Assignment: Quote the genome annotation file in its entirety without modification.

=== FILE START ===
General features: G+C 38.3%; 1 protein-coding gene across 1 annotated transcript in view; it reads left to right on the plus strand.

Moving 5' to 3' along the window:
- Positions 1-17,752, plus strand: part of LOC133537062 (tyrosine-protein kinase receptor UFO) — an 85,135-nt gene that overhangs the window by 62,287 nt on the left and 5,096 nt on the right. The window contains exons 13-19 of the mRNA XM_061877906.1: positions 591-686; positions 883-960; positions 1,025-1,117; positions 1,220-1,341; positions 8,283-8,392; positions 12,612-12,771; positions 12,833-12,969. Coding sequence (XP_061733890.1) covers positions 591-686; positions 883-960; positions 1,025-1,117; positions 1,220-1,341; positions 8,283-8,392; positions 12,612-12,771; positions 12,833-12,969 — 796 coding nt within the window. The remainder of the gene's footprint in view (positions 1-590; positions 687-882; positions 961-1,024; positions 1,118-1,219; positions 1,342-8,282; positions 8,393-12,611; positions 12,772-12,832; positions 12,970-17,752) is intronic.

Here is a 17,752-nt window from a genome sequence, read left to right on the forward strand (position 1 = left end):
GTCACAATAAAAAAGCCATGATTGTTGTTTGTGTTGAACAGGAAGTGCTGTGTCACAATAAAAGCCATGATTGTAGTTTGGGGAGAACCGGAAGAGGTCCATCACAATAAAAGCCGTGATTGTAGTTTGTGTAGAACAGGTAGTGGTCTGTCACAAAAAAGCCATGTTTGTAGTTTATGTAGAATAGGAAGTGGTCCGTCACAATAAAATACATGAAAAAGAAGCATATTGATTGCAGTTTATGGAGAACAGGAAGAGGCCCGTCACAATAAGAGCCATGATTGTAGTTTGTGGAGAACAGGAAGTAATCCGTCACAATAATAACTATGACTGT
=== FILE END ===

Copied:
General features: G+C 38.3%; 1 protein-coding gene across 1 annotated transcript in view; it reads left to right on the plus strand.

Moving 5' to 3' along the window:
- Positions 1-17,752, plus strand: part of LOC133537062 (tyrosine-protein kinase receptor UFO) — an 85,135-nt gene that overhangs the window by 62,287 nt on the left and 5,096 nt on the right. The window contains exons 13-19 of the mRNA XM_061877906.1: positions 591-686; positions 883-960; positions 1,025-1,117; positions 1,220-1,341; positions 8,283-8,392; positions 12,612-12,771; positions 12,833-12,969. Coding sequence (XP_061733890.1) covers positions 591-686; positions 883-960; positions 1,025-1,117; positions 1,220-1,341; positions 8,283-8,392; positions 12,612-12,771; positions 12,833-12,969 — 796 coding nt within the window. The remainder of the gene's footprint in view (positions 1-590; positions 687-882; positions 961-1,024; positions 1,118-1,219; positions 1,342-8,282; positions 8,393-12,611; positions 12,772-12,832; positions 12,970-17,752) is intronic.

Here is a 17,752-nt window from a genome sequence, read left to right on the forward strand (position 1 = left end):
GTCACAATAAAAAAGCCATGATTGTTGTTTGTGTTGAACAGGAAGTGCTGTGTCACAATAAAAGCCATGATTGTAGTTTGGGGAGAACCGGAAGAGGTCCATCACAATAAAAGCCGTGATTGTAGTTTGTGTAGAACAGGTAGTGGTCTGTCACAAAAAAGCCATGTTTGTAGTTTATGTAGAATAGGAAGTGGTCCGTCACAATAAAATACATGAAAAAGAAGCATATTGATTGCAGTTTATGGAGAACAGGAAGAGGCCCGTCACAATAAGAGCCATGATTGTAGTTTGTGGAGAACAGGAAGTAATCCGTCACAATAATAACTATGACTGT